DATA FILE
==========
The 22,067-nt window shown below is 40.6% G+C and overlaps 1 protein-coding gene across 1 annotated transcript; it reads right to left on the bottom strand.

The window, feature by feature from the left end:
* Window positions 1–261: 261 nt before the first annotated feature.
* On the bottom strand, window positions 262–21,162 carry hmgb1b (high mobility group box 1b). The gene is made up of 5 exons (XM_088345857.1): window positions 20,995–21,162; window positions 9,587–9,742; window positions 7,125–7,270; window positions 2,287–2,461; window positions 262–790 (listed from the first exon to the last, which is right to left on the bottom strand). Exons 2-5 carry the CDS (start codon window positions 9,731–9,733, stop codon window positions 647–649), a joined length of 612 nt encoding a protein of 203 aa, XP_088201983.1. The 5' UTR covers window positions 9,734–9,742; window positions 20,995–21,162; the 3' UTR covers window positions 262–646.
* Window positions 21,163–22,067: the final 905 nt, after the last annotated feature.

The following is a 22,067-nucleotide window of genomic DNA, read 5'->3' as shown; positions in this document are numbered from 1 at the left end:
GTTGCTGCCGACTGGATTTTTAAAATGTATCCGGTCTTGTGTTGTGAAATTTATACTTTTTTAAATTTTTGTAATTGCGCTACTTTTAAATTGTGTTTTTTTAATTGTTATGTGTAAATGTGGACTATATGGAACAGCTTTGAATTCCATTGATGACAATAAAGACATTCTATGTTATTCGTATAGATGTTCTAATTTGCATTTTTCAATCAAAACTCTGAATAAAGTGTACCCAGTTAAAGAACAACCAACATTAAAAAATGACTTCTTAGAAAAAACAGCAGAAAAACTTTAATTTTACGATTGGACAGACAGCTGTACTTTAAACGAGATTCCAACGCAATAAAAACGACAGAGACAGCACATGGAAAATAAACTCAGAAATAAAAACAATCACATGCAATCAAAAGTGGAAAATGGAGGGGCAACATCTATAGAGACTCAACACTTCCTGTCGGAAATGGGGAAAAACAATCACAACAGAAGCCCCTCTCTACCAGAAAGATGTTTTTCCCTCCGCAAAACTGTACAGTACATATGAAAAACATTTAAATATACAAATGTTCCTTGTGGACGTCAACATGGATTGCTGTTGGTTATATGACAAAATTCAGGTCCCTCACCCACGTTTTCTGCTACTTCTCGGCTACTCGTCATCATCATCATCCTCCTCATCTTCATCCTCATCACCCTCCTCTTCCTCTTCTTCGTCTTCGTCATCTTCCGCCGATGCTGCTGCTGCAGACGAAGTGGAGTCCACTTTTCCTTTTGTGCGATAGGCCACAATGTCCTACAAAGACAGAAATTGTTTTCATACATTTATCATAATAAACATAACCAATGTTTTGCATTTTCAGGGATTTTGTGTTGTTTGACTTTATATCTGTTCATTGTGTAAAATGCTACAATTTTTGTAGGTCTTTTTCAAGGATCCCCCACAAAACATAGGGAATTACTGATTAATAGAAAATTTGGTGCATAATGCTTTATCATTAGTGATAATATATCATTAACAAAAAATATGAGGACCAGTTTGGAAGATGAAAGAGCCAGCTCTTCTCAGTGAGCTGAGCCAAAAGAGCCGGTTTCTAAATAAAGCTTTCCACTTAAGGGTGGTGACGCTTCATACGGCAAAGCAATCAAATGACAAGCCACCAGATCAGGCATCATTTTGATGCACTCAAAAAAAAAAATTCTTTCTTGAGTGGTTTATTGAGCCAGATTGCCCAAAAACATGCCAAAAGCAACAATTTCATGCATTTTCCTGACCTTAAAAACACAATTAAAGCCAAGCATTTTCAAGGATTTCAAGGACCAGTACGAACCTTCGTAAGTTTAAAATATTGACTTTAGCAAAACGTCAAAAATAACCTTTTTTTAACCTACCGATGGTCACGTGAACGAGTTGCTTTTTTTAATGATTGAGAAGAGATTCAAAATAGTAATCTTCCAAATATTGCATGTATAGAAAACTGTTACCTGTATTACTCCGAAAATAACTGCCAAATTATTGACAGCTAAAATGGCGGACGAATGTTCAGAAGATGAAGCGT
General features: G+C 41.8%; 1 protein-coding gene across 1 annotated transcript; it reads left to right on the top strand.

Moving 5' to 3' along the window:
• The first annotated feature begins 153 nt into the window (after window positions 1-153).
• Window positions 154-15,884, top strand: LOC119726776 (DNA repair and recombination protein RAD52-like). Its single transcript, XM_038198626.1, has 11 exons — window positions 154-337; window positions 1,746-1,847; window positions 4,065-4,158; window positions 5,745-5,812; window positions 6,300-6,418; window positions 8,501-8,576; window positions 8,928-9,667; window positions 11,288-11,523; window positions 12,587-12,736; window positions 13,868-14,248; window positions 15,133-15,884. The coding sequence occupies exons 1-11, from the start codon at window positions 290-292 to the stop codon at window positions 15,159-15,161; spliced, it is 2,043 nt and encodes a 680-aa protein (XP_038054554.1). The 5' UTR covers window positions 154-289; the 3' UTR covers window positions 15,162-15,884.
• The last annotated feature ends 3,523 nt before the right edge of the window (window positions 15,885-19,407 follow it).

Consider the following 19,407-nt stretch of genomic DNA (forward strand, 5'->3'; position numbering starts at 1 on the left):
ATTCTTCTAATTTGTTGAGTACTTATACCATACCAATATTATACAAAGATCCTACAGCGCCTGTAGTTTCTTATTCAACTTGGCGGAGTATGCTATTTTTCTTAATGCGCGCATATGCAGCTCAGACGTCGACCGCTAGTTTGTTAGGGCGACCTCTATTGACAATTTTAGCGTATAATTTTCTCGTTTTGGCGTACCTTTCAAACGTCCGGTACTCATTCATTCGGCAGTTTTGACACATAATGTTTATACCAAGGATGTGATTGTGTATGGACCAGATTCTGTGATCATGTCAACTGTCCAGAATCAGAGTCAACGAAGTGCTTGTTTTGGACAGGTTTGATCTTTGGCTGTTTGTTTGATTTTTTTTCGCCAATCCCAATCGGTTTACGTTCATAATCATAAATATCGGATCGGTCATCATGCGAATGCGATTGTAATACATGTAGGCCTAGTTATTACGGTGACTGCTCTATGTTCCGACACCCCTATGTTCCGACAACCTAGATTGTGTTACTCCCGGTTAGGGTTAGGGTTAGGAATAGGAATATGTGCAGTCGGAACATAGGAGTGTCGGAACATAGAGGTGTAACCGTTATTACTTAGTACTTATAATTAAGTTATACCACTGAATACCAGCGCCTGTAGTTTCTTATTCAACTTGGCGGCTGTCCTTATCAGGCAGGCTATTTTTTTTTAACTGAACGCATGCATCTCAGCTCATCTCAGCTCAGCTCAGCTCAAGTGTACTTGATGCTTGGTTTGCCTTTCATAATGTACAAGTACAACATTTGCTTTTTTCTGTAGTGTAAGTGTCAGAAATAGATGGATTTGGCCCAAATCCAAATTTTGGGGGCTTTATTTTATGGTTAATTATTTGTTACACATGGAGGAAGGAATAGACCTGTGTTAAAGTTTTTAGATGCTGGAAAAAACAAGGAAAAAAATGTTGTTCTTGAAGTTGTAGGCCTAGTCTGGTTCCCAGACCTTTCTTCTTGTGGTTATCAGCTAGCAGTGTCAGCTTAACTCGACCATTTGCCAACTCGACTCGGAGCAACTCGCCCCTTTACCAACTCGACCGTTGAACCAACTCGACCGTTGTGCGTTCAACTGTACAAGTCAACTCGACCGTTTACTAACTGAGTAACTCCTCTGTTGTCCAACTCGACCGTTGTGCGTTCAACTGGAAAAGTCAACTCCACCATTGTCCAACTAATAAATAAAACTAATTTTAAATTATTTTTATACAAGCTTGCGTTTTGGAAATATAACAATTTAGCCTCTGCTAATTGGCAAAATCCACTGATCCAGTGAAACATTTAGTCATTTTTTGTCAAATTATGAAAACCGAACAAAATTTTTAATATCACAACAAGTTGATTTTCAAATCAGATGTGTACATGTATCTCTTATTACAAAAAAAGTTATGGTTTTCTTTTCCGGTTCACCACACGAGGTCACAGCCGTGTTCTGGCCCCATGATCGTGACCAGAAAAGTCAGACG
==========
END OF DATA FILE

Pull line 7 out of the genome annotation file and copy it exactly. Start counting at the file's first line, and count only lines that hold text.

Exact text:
GTTGCTGCCGACTGGATTTTTAAAATGTATCCGGTCTTGTGTTGTGAAATTTATACTTTTTTAAATTTTTGTAATTGCGCTACTTTTAAATTGTGTTTTTTTAATTGTTATGTGTAAATGTGGACTATATGGAACAGCTTTGAATTCCATTGATGACAATAAAGACATTCTATGTTATTCGTATAGATGTTCTAATTTGCATTTTTCAATCAAAACTCTGAATAAAGTGTACCCAGTTAAAGAACAACCAACATTAAAAAATGACTTCTTAGAAAAAACAGCAGAAAAACTTTAATTTTACGATTGGACAGACAGCTGTACTTTAAACGAGATTCCAACGCAATAAAAACGACAGAGACAGCACATGGAAAATAAACTCAGAAATAAAAACAATCACATGCAATCAAAAGTGGAAAATGGAGGGGCAACATCTATAGAGACTCAACACTTCCTGTCGGAAATGGGGAAAAACAATCACAACAGAAGCCCCTCTCTACCAGAAAGATGTTTTTCCCTCCGCAAAACTGTACAGTACATATGAAAAACATTTAAATATACAAATGTTCCTTGTGGACGTCAACATGGATTGCTGTTGGTTATATGACAAAATTCAGGTCCCTCACCCACGTTTTCTGCTACTTCTCGGCTACTCGTCATCATCATCATCCTCCTCATCTTCATCCTCATCACCCTCCTCTTCCTCTTCTTCGTCTTCGTCATCTTCCGCCGATGCTGCTGCTGCAGACGAAGTGGAGTCCACTTTTCCTTTTGTGCGATAGGCCACAATGTCCTACAAAGACAGAAATTGTTTTCATACATTTATCATAATAAACATAACCAATGTTTTGCATTTTCAGGGATTTTGTGTTGTTTGACTTTATATCTGTTCATTGTGTAAAATGCTACAATTTTTGTAGGTCTTTTTCAAGGATCCCCCACAAAACATAGGGAATTACTGATTAATAGAAAATTTGGTGCATAATGCTTTATCATTAGTGATAATATATCATTAACAAAAAATATGAGGACCAGTTTGGAAGATGAAAGAGCCAGCTCTTCTCAGTGAGCTGAGCCAAAAGAGCCGGTTTCTAAATAAAGCTTTCCACTTAAGGGTGGTGACGCTTCATACGGCAAAGCAATCAAATGACAAGCCACCAGATCAGGCATCATTTTGATGCACTCAAAAAAAAAAATTCTTTCTTGAGTGGTTTATTGAGCCAGATTGCCCAAAAACATGCCAAAAGCAACAATTTCATGCATTTTCCTGACCTTAAAAACACAATTAAAGCCAAGCATTTTCAAGGATTTCAAGGACCAGTACGAACCTTCGTAAGTTTAAAATATTGACTTTAGCAAAACGTCAAAAATAACCTTTTTTTAACCTACCGATGGTCACGTGAACGAGTTGCTTTTTTTAATGATTGAGAAGAGATTCAAAATAGTAATCTTCCAAATATTGCATGTATAGAAAACTGTTACCTGTATTACTCCGAAAATAACTGCCAAATTATTGACAGCTAAAATGGCGGACGAATGTTCAGAAGATGAAGCGT